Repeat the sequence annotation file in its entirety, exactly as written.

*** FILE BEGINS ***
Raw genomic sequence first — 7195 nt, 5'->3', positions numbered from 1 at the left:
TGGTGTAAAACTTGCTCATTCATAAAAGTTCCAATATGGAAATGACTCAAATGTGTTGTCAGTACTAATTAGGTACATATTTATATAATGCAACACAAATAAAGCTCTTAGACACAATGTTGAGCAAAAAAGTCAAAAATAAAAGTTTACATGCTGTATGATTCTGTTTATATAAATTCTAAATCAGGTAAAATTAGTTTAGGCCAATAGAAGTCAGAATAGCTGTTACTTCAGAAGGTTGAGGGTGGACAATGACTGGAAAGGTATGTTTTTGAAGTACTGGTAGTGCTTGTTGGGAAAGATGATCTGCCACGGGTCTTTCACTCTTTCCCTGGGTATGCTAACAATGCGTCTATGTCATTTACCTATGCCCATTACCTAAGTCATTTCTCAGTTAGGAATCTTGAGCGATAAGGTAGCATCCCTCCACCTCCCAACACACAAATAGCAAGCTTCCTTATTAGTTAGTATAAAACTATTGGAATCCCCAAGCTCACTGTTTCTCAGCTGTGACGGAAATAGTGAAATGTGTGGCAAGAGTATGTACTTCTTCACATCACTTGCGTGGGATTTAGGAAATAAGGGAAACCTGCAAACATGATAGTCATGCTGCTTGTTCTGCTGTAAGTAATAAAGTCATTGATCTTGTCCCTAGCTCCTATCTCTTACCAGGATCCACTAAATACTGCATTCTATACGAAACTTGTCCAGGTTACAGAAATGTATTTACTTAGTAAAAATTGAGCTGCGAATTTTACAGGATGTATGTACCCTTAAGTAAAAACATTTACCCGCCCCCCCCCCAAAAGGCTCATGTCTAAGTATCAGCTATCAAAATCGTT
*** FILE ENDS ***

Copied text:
Raw genomic sequence first — 7195 nt, 5'->3', positions numbered from 1 at the left:
TGGTGTAAAACTTGCTCATTCATAAAAGTTCCAATATGGAAATGACTCAAATGTGTTGTCAGTACTAATTAGGTACATATTTATATAATGCAACACAAATAAAGCTCTTAGACACAATGTTGAGCAAAAAAGTCAAAAATAAAAGTTTACATGCTGTATGATTCTGTTTATATAAATTCTAAATCAGGTAAAATTAGTTTAGGCCAATAGAAGTCAGAATAGCTGTTACTTCAGAAGGTTGAGGGTGGACAATGACTGGAAAGGTATGTTTTTGAAGTACTGGTAGTGCTTGTTGGGAAAGATGATCTGCCACGGGTCTTTCACTCTTTCCCTGGGTATGCTAACAATGCGTCTATGTCATTTACCTATGCCCATTACCTAAGTCATTTCTCAGTTAGGAATCTTGAGCGATAAGGTAGCATCCCTCCACCTCCCAACACACAAATAGCAAGCTTCCTTATTAGTTAGTATAAAACTATTGGAATCCCCAAGCTCACTGTTTCTCAGCTGTGACGGAAATAGTGAAATGTGTGGCAAGAGTATGTACTTCTTCACATCACTTGCGTGGGATTTAGGAAATAAGGGAAACCTGCAAACATGATAGTCATGCTGCTTGTTCTGCTGTAAGTAATAAAGTCATTGATCTTGTCCCTAGCTCCTATCTCTTACCAGGATCCACTAAATACTGCATTCTATACGAAACTTGTCCAGGTTACAGAAATGTATTTACTTAGTAAAAATTGAGCTGCGAATTTTACAGGATGTATGTACCCTTAAGTAAAAACATTTACCCGCCCCCCCCCCAAAAGGCTCATGTCTAAGTATCAGCTATCAAAATCGTT